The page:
CARB AND CALORIE CYCLING
Some people who are looking for below-average leanness and above-average body composition may find it useful to cycle their carbohydrate and calorie intake.
Despite the fancy name, carb and calorie cycling are quite simple concepts.
• Carb cycling refers to eating more carbohydrates on some days; and fewer carbohydrates (and often, as a result, fewer calories) on other days. You could also do a “mini carb cycle during a day, eating more carbs around activity and less at other times.
• Calorie cycling refers to (you guessed it) eating more calories on some days, and fewer calories on other days. This can also include some rudimentary forms of intermittent fasting,
You can, of course, combine carb and calorie cycling, so that, for instance, higher-carb days and vice versa.
We focus on carbohydrates (and not protein or fats) because carb needs are the most variable of the macronuthents, and fluctuating them can have a large impact on many important hormones (namely insulin, glucagon, thyroid and leptin).
Generally, protein remains as constant as possible, although there may be rare situations where a low protein intake is called for.
By changing carbohydrate and therefore calorie intake on particular days, we can keep fatloss going and metabolic rate humming along, without the ill effects of stringent calorie or carb restriction
There are a few cases that particularly benefit from carb / calorie cycling.
People who want to see their six-pack must endure a lower-energy intake for long periods.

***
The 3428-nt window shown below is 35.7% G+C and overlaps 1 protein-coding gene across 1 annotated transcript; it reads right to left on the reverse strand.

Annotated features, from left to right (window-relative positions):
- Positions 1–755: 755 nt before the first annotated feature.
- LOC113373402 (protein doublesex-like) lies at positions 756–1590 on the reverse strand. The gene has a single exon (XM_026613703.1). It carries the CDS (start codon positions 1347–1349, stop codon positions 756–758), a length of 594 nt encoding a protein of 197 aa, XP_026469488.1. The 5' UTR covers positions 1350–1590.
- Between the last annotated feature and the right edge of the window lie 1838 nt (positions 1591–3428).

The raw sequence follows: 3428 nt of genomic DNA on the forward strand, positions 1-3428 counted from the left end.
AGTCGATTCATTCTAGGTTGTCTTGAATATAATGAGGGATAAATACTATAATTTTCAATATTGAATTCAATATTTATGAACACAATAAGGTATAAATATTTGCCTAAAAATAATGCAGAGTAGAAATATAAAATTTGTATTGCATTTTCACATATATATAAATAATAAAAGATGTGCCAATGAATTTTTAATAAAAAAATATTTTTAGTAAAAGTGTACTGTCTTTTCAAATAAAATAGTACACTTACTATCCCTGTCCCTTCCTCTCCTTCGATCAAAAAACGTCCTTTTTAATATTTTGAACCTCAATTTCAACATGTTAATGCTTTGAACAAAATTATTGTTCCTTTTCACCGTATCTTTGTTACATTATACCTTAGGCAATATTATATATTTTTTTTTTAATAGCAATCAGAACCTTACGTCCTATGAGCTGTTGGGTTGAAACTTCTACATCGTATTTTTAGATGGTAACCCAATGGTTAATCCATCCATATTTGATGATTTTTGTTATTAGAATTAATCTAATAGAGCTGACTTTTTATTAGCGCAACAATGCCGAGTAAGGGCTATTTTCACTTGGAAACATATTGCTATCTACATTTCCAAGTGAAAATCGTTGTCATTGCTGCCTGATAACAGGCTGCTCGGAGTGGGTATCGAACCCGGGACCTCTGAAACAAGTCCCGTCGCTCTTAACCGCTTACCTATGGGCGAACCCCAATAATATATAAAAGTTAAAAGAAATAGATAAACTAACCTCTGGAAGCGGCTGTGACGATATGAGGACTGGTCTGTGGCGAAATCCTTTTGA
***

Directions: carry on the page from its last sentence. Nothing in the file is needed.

Cycling calorie intake (for instance, with a simple higher day / lower day) helps stave off metabolic downregulation that often occurs with a chronic, ongoing energy deficit.
Plus, cycling intake can make an energy deficit feel like less of a “grind” by blocking off “eat less” days into small, manageable units instead of several weeks of miserable hungry slogging.
People who don’t tolerate carbs well may nevertheless use them effectively when active.
So, they can literally have their cake and eat it too – by getting the bulk of their carb intake around their workouts. (Even better, with time and sustained activity, they may become more metabolically healthy, which means improved overall carb tolerance and more dietary flexibility.
People with underlying metabolic issues (such as poor glucose control or elevated inflammation) may benefit from short bursts of fasting. Periodic, brief intermittent fasting has also been shown to improve many indicators of metabolic health.
For people who can do this protocol safely and sanely, short periods of lowered calories (or
no calories) may improve these health markers.
People who are trying to safely manage stress (including training stress) may find that cycling carbs and calories helps them “dance at the edges” of an energy deficit or significant change to their body, without incurring major hormonal disruption.
Periodically “topping up” energy and carbohydrate stores can tell the body that everything’s okay, and starvation is not imminent.
This is particularly useful for:
• females (whose central hormonal regulation systems may be very sensitive to nutritional deficits)
• leaner people (who usually have less circulating leptin)
• anyone who has a relatively lower stress tolerance
Getting enough carbs and energy is key for hormonal as well as psychological health. Many people find they feel mentally sluggish, moody, anxious, and / or depressed in the face of chronic carb or energy deficits. Cycling calories and carbs can help avoid these problems as people work towards below-average leanness or higher-level athletic performance.
People who are trying to cut weight or change the appearance of their physique for competition can also benefit from carb cycling in particular, because carbohydrate intake affects fluid balance in the body.
So there we have it. Carb cycling and calorie cycle is not a magic tool, just a strategy to produce a calorie deficit that some may find beneficial and others may not!